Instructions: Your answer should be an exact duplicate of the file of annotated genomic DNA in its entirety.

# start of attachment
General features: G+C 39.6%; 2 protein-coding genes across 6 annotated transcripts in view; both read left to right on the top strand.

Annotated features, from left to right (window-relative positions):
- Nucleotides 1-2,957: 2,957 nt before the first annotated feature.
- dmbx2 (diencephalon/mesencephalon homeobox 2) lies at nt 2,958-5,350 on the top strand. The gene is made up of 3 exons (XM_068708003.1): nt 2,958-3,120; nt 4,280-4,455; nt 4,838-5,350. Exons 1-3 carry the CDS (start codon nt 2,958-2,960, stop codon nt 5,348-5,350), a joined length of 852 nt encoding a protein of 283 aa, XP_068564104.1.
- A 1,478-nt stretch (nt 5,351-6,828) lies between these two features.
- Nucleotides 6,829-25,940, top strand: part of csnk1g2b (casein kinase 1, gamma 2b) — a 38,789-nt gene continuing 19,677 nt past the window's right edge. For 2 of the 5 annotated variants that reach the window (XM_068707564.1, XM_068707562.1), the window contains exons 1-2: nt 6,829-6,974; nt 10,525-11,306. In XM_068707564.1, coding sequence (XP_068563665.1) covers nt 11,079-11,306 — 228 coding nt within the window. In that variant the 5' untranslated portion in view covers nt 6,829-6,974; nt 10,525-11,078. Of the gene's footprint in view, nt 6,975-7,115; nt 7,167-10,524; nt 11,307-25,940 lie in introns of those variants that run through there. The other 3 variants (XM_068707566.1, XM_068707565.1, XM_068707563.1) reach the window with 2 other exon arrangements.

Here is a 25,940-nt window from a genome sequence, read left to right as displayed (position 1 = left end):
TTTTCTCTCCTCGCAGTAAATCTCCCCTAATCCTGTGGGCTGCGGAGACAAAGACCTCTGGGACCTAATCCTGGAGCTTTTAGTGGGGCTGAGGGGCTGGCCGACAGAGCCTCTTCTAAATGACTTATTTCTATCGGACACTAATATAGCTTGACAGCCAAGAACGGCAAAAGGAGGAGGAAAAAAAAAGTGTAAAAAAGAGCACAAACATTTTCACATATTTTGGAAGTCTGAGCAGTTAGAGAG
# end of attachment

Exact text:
General features: G+C 39.6%; 2 protein-coding genes across 6 annotated transcripts in view; both read left to right on the top strand.

Annotated features, from left to right (window-relative positions):
- Nucleotides 1-2,957: 2,957 nt before the first annotated feature.
- dmbx2 (diencephalon/mesencephalon homeobox 2) lies at nt 2,958-5,350 on the top strand. The gene is made up of 3 exons (XM_068708003.1): nt 2,958-3,120; nt 4,280-4,455; nt 4,838-5,350. Exons 1-3 carry the CDS (start codon nt 2,958-2,960, stop codon nt 5,348-5,350), a joined length of 852 nt encoding a protein of 283 aa, XP_068564104.1.
- A 1,478-nt stretch (nt 5,351-6,828) lies between these two features.
- Nucleotides 6,829-25,940, top strand: part of csnk1g2b (casein kinase 1, gamma 2b) — a 38,789-nt gene continuing 19,677 nt past the window's right edge. For 2 of the 5 annotated variants that reach the window (XM_068707564.1, XM_068707562.1), the window contains exons 1-2: nt 6,829-6,974; nt 10,525-11,306. In XM_068707564.1, coding sequence (XP_068563665.1) covers nt 11,079-11,306 — 228 coding nt within the window. In that variant the 5' untranslated portion in view covers nt 6,829-6,974; nt 10,525-11,078. Of the gene's footprint in view, nt 6,975-7,115; nt 7,167-10,524; nt 11,307-25,940 lie in introns of those variants that run through there. The other 3 variants (XM_068707566.1, XM_068707565.1, XM_068707563.1) reach the window with 2 other exon arrangements.

Here is a 25,940-nt window from a genome sequence, read left to right as displayed (position 1 = left end):
TTTTCTCTCCTCGCAGTAAATCTCCCCTAATCCTGTGGGCTGCGGAGACAAAGACCTCTGGGACCTAATCCTGGAGCTTTTAGTGGGGCTGAGGGGCTGGCCGACAGAGCCTCTTCTAAATGACTTATTTCTATCGGACACTAATATAGCTTGACAGCCAAGAACGGCAAAAGGAGGAGGAAAAAAAAAGTGTAAAAAAGAGCACAAACATTTTCACATATTTTGGAAGTCTGAGCAGTTAGAGAG